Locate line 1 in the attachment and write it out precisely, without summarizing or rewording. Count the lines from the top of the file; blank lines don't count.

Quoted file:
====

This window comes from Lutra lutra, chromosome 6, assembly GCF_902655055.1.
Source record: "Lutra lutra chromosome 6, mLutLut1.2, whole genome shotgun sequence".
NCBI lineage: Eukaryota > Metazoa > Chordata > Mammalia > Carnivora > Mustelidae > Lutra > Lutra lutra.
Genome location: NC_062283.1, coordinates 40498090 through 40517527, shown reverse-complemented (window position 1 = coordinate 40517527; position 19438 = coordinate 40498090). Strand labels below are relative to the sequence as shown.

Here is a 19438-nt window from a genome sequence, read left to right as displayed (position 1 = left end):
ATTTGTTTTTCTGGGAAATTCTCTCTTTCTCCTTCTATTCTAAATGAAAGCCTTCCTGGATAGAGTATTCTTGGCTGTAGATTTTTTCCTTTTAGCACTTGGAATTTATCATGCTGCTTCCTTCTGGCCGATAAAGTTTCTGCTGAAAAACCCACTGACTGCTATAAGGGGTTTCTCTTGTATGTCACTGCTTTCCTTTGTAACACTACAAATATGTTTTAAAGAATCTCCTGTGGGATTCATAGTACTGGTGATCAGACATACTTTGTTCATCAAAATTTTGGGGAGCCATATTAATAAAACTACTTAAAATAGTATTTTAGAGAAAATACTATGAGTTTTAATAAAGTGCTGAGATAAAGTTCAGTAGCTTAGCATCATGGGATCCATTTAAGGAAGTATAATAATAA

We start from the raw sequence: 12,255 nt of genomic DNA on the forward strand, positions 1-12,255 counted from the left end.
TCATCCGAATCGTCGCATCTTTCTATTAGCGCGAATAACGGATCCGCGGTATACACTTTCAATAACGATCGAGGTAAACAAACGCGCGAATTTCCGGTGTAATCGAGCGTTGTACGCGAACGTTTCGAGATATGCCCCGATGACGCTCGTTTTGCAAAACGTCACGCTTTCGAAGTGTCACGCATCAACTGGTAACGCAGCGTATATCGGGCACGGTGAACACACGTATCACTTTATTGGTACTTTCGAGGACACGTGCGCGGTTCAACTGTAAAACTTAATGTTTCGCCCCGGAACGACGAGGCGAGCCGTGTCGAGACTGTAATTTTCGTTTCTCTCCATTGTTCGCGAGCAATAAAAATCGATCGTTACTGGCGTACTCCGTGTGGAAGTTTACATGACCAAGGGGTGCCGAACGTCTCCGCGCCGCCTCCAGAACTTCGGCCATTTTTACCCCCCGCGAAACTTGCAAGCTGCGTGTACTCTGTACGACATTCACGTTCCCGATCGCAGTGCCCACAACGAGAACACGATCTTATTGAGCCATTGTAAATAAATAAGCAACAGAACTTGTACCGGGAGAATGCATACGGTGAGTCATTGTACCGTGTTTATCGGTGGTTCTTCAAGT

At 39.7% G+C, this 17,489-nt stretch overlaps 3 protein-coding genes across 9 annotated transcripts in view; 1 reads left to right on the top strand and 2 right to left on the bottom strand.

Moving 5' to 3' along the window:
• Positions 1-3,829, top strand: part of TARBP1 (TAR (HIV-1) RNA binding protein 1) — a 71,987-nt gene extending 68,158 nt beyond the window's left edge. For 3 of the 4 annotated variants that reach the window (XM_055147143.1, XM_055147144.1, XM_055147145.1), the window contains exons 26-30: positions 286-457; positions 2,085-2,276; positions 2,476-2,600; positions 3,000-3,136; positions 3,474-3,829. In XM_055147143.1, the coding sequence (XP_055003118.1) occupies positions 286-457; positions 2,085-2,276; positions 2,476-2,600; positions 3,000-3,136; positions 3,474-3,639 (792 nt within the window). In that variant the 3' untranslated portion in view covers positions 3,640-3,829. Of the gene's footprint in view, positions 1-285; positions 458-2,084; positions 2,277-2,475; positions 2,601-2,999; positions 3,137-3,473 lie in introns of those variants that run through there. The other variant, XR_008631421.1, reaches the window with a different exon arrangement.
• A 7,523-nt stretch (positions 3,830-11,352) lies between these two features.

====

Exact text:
This window comes from Lutra lutra, chromosome 6, assembly GCF_902655055.1.